The night of the game and we arrived at the ground early. Whilst the kit was being laid out, we were sent out onto the pitch. You had to climb down these stairs, so there we were in single file, walking out amid all the Roman boos. Champagne Charlie (Graeme Souness’ nickname) said, ‘Let’s walk right around in front of them all. That’ll shock ‘em.” So we did. They hated us for it, but it showed those fans that they didn’t intimidate us. Souey was loving it but it wasn’t pleasant.
Souey, Craig Johnston and David Hodgson had got us massively into Chris Rea. We loved him. Hodgy started singing that song, I Don’t Know What It Is But I Love It. We were going up the steps, past the opposing dressing-room singing the lyrics of this song.
And I don’t know what it is, but I love it.
We had good early possession and looked solid. Souey was sitting in front of myself and Alan Hansen and dictating the pace of the game as we set about trying to shut the crowd up. Then we scored.
It was a messy affair. The ball hit the keeper’s head, bounced a bit and then Phil Neal pounced on it and shoved it in. We wouldn’t sit on the lead, there was no point and Souey actually scored but it was disallowed.
Soon Roma were trying to get at our full-backs and when Bruno Conti got the ball into our box, Roberto Pruzzo glanced a lovely header past Brucie. I had to make an interception in the second half to stop Conti and there were half chances but to be honest it was quite a dull affair.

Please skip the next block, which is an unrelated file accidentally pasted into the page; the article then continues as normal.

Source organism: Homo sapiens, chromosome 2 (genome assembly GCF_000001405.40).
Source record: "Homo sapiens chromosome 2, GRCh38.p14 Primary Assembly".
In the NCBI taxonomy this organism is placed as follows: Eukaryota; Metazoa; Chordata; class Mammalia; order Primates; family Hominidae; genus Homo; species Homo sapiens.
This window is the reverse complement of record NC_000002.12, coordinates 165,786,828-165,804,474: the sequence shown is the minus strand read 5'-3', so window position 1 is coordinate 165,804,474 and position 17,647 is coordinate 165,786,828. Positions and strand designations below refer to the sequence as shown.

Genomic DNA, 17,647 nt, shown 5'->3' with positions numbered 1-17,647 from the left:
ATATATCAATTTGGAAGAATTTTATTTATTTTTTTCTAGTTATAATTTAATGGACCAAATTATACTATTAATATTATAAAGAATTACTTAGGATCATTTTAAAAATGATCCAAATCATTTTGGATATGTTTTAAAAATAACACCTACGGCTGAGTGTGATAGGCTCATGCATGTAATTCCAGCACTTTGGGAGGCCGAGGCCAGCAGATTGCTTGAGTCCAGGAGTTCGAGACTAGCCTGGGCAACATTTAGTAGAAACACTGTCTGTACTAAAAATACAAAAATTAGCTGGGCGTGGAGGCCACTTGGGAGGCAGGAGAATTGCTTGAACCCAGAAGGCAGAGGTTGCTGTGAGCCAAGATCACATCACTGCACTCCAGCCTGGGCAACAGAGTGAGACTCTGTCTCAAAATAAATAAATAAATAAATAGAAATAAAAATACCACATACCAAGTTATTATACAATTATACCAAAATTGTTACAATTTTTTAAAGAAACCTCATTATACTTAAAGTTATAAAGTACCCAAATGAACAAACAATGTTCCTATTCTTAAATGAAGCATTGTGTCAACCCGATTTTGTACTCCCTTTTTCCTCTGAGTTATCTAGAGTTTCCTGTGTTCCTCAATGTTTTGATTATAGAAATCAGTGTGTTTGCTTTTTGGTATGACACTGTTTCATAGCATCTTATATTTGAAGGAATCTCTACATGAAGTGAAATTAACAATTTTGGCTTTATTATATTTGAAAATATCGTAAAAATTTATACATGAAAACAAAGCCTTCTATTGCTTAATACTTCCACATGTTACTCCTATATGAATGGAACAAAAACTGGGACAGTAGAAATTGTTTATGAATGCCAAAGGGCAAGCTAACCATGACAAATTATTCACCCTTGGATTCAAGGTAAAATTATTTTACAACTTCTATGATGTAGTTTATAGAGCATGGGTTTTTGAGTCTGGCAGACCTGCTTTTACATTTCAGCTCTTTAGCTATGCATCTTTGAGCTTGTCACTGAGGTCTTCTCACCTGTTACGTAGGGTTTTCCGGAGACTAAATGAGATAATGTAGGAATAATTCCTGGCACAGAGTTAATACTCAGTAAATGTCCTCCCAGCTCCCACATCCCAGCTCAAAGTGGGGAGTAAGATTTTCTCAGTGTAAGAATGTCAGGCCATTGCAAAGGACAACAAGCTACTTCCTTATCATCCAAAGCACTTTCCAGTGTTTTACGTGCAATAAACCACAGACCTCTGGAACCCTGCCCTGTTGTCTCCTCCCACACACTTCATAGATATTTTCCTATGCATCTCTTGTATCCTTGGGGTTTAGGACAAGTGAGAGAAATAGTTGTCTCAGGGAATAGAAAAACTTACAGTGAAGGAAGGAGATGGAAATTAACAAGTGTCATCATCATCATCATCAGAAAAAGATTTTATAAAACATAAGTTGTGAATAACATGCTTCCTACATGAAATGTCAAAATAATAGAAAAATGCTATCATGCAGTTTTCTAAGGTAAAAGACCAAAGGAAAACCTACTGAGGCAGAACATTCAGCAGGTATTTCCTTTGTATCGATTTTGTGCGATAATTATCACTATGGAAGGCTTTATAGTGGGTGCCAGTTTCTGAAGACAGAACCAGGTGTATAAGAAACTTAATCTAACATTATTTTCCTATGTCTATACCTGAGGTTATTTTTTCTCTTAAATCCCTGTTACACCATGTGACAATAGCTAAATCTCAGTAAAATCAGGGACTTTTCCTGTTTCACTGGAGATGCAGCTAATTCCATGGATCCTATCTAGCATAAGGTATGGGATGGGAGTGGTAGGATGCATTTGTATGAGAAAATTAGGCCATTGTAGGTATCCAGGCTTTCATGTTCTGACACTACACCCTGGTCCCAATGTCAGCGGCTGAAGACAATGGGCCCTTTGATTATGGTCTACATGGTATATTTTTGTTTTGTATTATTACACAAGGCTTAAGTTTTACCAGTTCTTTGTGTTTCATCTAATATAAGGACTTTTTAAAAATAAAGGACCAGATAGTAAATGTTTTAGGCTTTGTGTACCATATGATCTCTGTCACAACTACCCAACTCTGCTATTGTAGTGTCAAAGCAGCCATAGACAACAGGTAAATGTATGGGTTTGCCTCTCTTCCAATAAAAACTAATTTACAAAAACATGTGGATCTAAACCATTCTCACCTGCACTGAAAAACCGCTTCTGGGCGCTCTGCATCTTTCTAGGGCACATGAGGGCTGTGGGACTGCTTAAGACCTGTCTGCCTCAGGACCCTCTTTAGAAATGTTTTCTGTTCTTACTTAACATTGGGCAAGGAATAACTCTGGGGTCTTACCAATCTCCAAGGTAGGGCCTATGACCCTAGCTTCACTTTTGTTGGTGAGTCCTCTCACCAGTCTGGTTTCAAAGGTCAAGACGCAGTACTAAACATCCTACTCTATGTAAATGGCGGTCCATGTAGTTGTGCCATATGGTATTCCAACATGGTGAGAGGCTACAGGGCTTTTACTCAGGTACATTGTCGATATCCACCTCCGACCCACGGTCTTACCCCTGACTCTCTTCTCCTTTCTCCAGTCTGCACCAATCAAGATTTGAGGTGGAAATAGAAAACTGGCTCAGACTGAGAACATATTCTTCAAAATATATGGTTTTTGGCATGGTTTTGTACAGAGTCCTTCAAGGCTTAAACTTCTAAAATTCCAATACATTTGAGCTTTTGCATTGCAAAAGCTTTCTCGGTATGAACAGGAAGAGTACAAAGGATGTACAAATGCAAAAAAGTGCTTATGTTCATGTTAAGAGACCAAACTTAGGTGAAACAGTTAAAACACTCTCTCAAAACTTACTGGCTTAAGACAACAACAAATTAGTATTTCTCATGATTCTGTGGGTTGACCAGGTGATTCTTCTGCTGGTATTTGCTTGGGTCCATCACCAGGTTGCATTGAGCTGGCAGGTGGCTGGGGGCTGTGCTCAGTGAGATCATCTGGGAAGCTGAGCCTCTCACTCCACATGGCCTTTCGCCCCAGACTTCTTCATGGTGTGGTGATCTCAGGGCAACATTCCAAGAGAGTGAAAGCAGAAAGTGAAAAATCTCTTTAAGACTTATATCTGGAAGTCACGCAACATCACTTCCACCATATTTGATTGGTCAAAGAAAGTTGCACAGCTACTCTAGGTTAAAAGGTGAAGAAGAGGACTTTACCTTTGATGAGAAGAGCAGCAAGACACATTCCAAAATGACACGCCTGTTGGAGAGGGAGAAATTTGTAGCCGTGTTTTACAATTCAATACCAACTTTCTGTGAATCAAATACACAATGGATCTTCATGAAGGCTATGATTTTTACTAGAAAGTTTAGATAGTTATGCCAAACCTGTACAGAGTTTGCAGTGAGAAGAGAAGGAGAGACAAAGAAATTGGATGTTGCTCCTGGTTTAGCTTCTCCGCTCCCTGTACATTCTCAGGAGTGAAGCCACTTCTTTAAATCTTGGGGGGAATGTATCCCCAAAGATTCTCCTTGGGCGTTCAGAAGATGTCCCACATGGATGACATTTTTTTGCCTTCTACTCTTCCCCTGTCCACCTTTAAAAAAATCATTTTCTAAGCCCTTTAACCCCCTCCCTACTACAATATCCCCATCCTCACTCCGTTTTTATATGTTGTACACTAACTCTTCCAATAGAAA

We had one scare near the end when Brucie came for a cross and dropped it. The ball sat up and luckily I headed it calmly back into his arms. He gave me a look that said, ‘Thank god you’re here.” Being a former guerilla fighter, it took a lot to frighten Bruce, but he looked terrified for that moment.
Extra-time was the biggest of nothings. I thought they would come at us but they didn’t. They were reluctant to leave Rushie with space to exploit. And so to penalties.
Steve Nicol insisted on going first. He blazed it over. When you don’t take one yourself you have to say unlucky. So I said, “Unlucky Nico…you dickhead!” It’s easy when you’re watching though, and I spent the time arguing with Alan [Hansen] about who would take our 6th penalty if it came to it. Here we were, two supposedly cultured centre-halves arguing about who would go first. Pathetic.
We were scoring though and Brucie was doing his wobbly legs. It got to Conti and Francesco Graziani. Two players who had won the World Cup had been out-foxed by Brucie and with Rushie, Souey and then of course Kennedy scoring we won.
Later, when it sank in that we’d done – we’d won the European Cup. It felt strange that it had been done via penalties. Roma’s coach, Nils Liedholm, said afterwards that he wished we could have a replay at Anfield. Yeah right, all the best. We were the away team because we had to go to Rome and we had proved how unfazed we were by it all.
I look back on it and it makes me proud. It’s a terrible thing to say, but the whole thing was so business like. That’s the way it was. The way the club ran. It was so without glitz that you didn’t ever feel part of this massive thing.
I suppose we were though, weren’t we?
This is an extract from
Match of My Life; Liverpool,
Pitch Publishing, Edited by Leo Moynihan